I’m not sure how I came across this one but it was purchased on LP not too incredibly long ago at Antone’s Record Shop in Austin. The record starts off with two nonessential feel good tracks, I Believe in Love and Banging On My DrumYou Wear It So Well plays like a Neil Young track, Zuma being a record Reed admitted to liking around this time. Ladies Pay and Vicious Circle are highlights, simple tunes that epitomize Reed’s strengths as a personal songwriter. The title track is filled with VU swagger and has that oh so familiar talk singing that only Lou can do. It should be stated here that Reed is in great voice throughout and is the sole guitar player for this entire ride – he more than keeps up to say the least. There’s a couple of tracks that have a Bob James kind of feel (Senselessly Cruel and Claim To Fame) but I like the theme from Taxi so I say, bring it on!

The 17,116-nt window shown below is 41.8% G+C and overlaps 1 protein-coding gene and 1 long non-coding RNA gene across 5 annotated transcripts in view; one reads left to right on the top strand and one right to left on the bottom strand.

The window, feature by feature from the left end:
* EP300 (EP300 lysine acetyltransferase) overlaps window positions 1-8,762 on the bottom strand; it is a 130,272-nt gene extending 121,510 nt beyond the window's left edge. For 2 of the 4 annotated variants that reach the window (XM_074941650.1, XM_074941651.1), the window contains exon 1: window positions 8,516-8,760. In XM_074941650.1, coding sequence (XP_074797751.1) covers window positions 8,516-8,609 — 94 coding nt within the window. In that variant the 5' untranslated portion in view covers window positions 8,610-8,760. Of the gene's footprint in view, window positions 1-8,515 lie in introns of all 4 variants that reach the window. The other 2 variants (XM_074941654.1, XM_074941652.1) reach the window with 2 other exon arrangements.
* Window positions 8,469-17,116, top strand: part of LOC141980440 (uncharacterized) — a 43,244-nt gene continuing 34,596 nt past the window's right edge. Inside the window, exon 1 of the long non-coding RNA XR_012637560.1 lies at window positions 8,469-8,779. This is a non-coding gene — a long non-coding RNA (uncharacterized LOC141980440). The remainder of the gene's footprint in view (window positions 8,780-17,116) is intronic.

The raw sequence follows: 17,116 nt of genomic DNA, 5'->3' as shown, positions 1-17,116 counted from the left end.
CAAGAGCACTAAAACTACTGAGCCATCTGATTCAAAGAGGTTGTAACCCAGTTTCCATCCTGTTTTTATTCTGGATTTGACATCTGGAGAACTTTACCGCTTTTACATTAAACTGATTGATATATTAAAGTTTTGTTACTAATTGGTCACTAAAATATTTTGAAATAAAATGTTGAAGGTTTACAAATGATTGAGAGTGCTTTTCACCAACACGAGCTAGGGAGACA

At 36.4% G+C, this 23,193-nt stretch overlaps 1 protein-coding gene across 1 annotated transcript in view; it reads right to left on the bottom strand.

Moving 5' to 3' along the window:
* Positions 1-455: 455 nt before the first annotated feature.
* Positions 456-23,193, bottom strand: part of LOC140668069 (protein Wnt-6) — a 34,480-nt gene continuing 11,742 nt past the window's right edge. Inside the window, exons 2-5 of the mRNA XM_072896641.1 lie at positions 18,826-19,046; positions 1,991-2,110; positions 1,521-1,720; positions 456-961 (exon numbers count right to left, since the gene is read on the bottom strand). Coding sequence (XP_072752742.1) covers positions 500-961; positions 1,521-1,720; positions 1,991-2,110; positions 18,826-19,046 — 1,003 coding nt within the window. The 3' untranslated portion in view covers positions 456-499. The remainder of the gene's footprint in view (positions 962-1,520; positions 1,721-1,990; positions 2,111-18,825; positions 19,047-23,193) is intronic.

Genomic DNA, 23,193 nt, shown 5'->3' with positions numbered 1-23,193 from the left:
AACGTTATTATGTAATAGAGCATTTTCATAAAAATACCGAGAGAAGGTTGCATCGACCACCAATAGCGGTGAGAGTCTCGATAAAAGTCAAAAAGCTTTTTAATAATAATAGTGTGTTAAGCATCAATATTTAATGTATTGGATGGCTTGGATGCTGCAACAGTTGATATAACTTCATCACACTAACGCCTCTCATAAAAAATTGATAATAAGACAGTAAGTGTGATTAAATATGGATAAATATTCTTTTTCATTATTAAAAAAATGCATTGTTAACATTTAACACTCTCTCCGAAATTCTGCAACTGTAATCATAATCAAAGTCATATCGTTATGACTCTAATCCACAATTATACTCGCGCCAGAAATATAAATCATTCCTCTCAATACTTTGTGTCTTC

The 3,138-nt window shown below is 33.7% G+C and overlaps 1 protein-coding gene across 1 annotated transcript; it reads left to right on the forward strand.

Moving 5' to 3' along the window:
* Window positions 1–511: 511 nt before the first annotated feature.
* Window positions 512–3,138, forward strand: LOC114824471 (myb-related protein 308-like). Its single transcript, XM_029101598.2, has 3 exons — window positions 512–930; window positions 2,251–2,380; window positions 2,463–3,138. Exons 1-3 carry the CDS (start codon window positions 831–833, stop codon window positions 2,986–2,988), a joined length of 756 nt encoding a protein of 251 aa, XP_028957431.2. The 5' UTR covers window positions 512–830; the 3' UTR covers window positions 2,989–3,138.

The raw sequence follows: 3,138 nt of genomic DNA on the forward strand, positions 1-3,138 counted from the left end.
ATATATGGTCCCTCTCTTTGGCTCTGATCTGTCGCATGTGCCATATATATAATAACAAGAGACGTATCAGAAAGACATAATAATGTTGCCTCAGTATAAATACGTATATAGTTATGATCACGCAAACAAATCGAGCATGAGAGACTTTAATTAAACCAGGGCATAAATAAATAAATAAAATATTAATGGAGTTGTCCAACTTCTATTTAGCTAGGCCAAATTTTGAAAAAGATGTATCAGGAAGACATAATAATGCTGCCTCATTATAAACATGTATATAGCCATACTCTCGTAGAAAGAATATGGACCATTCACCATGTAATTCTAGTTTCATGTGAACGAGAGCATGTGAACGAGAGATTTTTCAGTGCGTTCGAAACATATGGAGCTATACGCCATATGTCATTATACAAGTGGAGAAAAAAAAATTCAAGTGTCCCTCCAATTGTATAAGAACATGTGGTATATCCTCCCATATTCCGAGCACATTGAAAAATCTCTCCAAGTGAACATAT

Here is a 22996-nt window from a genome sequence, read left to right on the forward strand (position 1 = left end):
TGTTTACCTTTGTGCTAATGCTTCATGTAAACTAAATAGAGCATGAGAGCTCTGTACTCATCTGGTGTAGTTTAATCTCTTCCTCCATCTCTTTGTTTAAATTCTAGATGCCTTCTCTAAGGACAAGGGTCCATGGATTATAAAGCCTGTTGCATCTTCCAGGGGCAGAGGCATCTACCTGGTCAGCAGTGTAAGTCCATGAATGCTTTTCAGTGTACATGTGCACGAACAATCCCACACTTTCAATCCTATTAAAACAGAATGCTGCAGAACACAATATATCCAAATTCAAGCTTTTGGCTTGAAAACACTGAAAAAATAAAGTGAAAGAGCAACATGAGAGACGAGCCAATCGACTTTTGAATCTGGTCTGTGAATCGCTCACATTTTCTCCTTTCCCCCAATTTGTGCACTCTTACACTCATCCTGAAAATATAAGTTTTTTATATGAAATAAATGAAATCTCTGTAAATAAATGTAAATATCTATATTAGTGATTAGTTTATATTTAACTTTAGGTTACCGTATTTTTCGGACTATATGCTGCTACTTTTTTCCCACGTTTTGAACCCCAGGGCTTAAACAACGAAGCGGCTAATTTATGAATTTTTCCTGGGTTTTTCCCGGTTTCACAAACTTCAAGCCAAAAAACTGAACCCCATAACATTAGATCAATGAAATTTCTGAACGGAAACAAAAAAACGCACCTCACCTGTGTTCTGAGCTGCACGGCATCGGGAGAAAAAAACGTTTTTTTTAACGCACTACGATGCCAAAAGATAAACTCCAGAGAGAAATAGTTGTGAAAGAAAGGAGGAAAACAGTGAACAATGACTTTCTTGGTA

While there are many records that are superior to Rock N Roll Heart, it’s a record in Reed’s discography that deserves revisiting. It’s a straightforward take on the artist and has a consistent vibe. You could do a lot worse (Mistrial, Growing Up In Public) but that’s up for debate. For me, this is one of Sweet Lou’s best.

Here’s a few picks from a few other folks:

Robyn Hitchcock & The EgyptiansQueen Elvis (1989)

It wasn’t the first record by Hitchcock I got – that would be Globe of Frogs. I couldn’t quite wrap my head around that one, but there was enough appeal for me to tune in when 120 Minutes debuted Madonna of the Wasps, the first single from Queen Elvis. I dug that a lot. MTV then had Hitchcock host Post Modern MTV, their nightly version of 120 Minutes, and he played solo acoustic versions of Wax Doll and One Long Pair of Eyes. I was hooked. I bought Queen Elvis and it’s remained a firm favorite ever since.